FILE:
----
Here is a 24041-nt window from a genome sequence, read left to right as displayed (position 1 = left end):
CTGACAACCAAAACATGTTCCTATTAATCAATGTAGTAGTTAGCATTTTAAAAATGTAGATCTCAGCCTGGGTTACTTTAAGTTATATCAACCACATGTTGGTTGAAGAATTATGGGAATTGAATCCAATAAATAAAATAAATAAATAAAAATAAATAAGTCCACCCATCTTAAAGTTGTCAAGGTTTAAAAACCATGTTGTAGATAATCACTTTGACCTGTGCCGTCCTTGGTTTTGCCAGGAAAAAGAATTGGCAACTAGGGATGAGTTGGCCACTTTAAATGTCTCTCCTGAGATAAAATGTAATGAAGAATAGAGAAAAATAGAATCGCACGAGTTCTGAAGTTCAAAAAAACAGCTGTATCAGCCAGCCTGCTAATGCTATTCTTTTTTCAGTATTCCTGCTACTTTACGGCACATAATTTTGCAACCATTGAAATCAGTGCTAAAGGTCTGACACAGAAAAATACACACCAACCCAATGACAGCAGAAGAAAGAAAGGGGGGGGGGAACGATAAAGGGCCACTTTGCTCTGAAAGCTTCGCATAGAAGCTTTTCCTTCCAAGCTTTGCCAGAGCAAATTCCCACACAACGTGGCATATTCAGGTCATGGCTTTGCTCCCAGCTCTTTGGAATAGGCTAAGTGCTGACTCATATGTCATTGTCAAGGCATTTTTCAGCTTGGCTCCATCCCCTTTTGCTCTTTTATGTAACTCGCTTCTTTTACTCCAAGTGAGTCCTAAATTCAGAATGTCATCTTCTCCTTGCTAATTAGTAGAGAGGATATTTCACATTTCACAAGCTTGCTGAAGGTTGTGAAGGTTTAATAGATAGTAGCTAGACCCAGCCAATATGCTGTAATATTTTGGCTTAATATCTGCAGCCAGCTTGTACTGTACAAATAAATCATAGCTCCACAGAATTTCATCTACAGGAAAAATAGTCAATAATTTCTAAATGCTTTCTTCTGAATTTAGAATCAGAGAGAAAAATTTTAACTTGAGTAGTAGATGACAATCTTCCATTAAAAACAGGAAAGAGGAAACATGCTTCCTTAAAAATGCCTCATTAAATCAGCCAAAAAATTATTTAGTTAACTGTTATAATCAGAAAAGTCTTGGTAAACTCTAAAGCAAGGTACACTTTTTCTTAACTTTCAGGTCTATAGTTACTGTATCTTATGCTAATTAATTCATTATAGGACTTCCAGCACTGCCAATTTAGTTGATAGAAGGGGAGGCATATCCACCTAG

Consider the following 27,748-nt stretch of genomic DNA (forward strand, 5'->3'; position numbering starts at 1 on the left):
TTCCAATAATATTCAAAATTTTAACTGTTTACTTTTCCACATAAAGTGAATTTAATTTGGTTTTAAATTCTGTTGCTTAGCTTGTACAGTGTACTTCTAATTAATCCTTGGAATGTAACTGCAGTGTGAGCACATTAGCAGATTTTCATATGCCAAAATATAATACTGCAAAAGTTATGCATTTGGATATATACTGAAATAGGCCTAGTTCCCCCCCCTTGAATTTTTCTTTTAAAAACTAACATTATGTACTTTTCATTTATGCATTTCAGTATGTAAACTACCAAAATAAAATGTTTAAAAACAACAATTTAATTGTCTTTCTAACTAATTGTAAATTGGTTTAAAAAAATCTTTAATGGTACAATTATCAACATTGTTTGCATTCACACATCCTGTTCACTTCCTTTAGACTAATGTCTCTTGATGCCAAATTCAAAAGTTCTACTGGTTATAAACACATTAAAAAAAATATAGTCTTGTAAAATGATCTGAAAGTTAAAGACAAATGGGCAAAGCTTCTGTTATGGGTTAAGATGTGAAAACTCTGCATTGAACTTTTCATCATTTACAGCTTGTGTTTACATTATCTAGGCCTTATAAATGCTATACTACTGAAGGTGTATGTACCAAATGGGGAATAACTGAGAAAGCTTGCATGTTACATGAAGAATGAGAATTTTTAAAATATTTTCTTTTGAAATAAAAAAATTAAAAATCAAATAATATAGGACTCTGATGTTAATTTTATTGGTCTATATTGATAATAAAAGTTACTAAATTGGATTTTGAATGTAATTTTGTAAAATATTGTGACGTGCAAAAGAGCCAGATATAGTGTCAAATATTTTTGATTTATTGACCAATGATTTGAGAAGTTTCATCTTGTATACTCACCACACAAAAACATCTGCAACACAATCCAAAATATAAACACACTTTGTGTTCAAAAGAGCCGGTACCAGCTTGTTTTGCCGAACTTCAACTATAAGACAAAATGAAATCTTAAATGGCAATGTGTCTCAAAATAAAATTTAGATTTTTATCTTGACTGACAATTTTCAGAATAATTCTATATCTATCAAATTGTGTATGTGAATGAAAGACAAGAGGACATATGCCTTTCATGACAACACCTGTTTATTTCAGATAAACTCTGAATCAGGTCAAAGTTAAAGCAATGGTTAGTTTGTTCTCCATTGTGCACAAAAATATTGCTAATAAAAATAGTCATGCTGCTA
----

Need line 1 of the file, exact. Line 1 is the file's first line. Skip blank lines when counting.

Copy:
Here is a 24041-nt window from a genome sequence, read left to right as displayed (position 1 = left end):